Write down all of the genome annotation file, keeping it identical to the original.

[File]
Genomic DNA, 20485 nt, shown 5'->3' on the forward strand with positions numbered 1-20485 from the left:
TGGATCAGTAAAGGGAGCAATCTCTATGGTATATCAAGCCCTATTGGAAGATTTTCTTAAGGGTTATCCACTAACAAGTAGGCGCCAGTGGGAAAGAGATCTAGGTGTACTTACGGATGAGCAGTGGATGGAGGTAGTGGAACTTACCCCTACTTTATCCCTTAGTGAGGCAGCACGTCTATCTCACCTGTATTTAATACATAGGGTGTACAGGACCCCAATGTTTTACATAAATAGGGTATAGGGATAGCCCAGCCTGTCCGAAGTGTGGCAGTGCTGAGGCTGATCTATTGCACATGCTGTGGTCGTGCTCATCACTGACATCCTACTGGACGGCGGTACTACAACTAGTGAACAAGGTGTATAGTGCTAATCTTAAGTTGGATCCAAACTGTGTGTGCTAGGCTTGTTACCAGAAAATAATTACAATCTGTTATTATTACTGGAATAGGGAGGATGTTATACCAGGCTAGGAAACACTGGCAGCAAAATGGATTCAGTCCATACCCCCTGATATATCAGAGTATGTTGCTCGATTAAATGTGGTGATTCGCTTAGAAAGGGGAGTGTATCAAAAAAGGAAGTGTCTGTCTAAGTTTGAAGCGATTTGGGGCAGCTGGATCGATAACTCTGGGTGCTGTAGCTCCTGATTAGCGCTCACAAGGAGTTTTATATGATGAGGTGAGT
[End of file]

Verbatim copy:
Genomic DNA, 20485 nt, shown 5'->3' on the forward strand with positions numbered 1-20485 from the left:
TGGATCAGTAAAGGGAGCAATCTCTATGGTATATCAAGCCCTATTGGAAGATTTTCTTAAGGGTTATCCACTAACAAGTAGGCGCCAGTGGGAAAGAGATCTAGGTGTACTTACGGATGAGCAGTGGATGGAGGTAGTGGAACTTACCCCTACTTTATCCCTTAGTGAGGCAGCACGTCTATCTCACCTGTATTTAATACATAGGGTGTACAGGACCCCAATGTTTTACATAAATAGGGTATAGGGATAGCCCAGCCTGTCCGAAGTGTGGCAGTGCTGAGGCTGATCTATTGCACATGCTGTGGTCGTGCTCATCACTGACATCCTACTGGACGGCGGTACTACAACTAGTGAACAAGGTGTATAGTGCTAATCTTAAGTTGGATCCAAACTGTGTGTGCTAGGCTTGTTACCAGAAAATAATTACAATCTGTTATTATTACTGGAATAGGGAGGATGTTATACCAGGCTAGGAAACACTGGCAGCAAAATGGATTCAGTCCATACCCCCTGATATATCAGAGTATGTTGCTCGATTAAATGTGGTGATTCGCTTAGAAAGGGGAGTGTATCAAAAAAGGAAGTGTCTGTCTAAGTTTGAAGCGATTTGGGGCAGCTGGATCGATAACTCTGGGTGCTGTAGCTCCTGATTAGCGCTCACAAGGAGTTTTATATGATGAGGTGAGT